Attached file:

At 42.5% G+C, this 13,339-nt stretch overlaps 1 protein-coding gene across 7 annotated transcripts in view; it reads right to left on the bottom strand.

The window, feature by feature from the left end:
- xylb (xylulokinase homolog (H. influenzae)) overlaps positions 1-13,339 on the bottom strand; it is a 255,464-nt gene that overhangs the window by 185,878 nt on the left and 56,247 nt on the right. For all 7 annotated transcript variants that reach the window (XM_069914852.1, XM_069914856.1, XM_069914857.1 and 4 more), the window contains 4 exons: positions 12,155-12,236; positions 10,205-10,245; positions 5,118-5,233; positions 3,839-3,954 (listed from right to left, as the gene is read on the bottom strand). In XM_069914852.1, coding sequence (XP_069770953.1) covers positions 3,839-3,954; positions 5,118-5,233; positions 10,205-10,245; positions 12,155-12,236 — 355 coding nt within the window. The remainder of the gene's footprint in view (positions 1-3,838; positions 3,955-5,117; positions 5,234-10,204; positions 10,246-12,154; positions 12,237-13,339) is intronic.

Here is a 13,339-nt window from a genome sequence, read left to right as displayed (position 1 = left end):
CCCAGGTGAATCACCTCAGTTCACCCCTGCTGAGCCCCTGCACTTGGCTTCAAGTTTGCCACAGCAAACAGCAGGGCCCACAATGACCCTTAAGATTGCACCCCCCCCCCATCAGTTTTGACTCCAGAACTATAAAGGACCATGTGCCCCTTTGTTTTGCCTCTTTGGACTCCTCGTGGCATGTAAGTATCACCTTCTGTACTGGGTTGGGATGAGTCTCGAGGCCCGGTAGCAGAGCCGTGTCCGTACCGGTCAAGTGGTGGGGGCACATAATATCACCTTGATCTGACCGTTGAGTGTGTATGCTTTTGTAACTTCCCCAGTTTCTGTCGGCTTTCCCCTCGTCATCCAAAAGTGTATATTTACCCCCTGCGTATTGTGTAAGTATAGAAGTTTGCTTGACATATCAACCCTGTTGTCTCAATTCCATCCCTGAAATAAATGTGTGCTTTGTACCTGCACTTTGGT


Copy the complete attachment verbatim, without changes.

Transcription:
At 42.5% G+C, this 13,339-nt stretch overlaps 1 protein-coding gene across 7 annotated transcripts in view; it reads right to left on the bottom strand.

The window, feature by feature from the left end:
- xylb (xylulokinase homolog (H. influenzae)) overlaps positions 1-13,339 on the bottom strand; it is a 255,464-nt gene that overhangs the window by 185,878 nt on the left and 56,247 nt on the right. For all 7 annotated transcript variants that reach the window (XM_069914852.1, XM_069914856.1, XM_069914857.1 and 4 more), the window contains 4 exons: positions 12,155-12,236; positions 10,205-10,245; positions 5,118-5,233; positions 3,839-3,954 (listed from right to left, as the gene is read on the bottom strand). In XM_069914852.1, coding sequence (XP_069770953.1) covers positions 3,839-3,954; positions 5,118-5,233; positions 10,205-10,245; positions 12,155-12,236 — 355 coding nt within the window. The remainder of the gene's footprint in view (positions 1-3,838; positions 3,955-5,117; positions 5,234-10,204; positions 10,246-12,154; positions 12,237-13,339) is intronic.

Here is a 13,339-nt window from a genome sequence, read left to right as displayed (position 1 = left end):
CCCAGGTGAATCACCTCAGTTCACCCCTGCTGAGCCCCTGCACTTGGCTTCAAGTTTGCCACAGCAAACAGCAGGGCCCACAATGACCCTTAAGATTGCACCCCCCCCCCATCAGTTTTGACTCCAGAACTATAAAGGACCATGTGCCCCTTTGTTTTGCCTCTTTGGACTCCTCGTGGCATGTAAGTATCACCTTCTGTACTGGGTTGGGATGAGTCTCGAGGCCCGGTAGCAGAGCCGTGTCCGTACCGGTCAAGTGGTGGGGGCACATAATATCACCTTGATCTGACCGTTGAGTGTGTATGCTTTTGTAACTTCCCCAGTTTCTGTCGGCTTTCCCCTCGTCATCCAAAAGTGTATATTTACCCCCTGCGTATTGTGTAAGTATAGAAGTTTGCTTGACATATCAACCCTGTTGTCTCAATTCCATCCCTGAAATAAATGTGTGCTTTGTACCTGCACTTTGGT